Friday, May 21, 2010

Only mother nature knows how to fertilize the ocean

Quirin Schiermeier in Nature: Blooms of algae created by pumping nutrients into the ocean can suck up at least ten times more carbon dioxide (CO2) from the atmosphere than was previously thought. But the findings lend no support to controversial schemes to encourage such blooms in order to reduce global warming, the authors warn.

The conclusion comes from a survey of a large, annually recurring natural algal bloom near Kerguelen, an archipelago halfway between South Africa and Australia. Natural vertical mixing of the ocean there steadily supplies iron and other nutrients from sediments at the ocean floor to the surface waters, encouraging phytoplankton growth. This growth converts carbon in the air (as CO2) to organic matter, thus reducing the amount of greenhouse gas in the atmosphere and alleviating climate warming.

Stephane Blain, a chemical oceanographer at the Oceanography and Biogeochemistry Laboratory in Marseille, France, led a 47-strong international team to investigate this bloom in detail in early 2005. Their results show that the ability of such blooms to suck up CO2, and to carry that carbon to the ocean floor when the organisms die, is much greater than previous field studies had suggested.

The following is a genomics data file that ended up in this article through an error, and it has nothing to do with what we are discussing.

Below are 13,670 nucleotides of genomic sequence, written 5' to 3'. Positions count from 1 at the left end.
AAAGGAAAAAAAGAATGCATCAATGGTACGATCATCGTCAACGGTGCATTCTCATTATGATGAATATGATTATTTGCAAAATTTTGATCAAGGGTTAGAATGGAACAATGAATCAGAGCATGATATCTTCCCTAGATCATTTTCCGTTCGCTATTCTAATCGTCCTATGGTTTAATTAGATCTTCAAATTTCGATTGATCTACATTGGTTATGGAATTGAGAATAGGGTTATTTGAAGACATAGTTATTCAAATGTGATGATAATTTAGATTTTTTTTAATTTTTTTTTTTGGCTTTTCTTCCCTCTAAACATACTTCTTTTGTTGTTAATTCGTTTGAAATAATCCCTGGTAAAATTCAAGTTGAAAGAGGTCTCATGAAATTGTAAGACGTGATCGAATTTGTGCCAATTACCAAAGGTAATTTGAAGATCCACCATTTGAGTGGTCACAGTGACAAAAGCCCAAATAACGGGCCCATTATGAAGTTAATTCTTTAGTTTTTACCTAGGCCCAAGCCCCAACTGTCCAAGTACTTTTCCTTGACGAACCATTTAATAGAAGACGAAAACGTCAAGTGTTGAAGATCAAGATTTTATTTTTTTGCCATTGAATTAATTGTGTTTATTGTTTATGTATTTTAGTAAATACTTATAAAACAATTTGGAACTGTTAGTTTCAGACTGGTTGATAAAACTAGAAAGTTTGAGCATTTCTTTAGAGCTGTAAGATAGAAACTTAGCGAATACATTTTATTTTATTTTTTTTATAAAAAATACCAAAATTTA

…Scientists have long proposed that 'seeding' such oceans with extra iron could provide an eco-friendly means of reducing CO2 in the atmosphere; this notion spurred the many experiments in which researchers tried adding iron to small patches of sea.

….Blain's study shows that mother nature can do much better at fertilizing the ocean than mankind. The rate at which CO2 is sucked up seems to be so great at Kerguelen because the iron is being supplied slowly and continuously, and because the ecosystem is rich in other biological and chemical ingredients needed for such a bloom….

Mount Ross on Kerguelen, shot by B.navez, Wikimedia Commons, under the Creative Commons Attribution-Share Alike 2.5 Generic license

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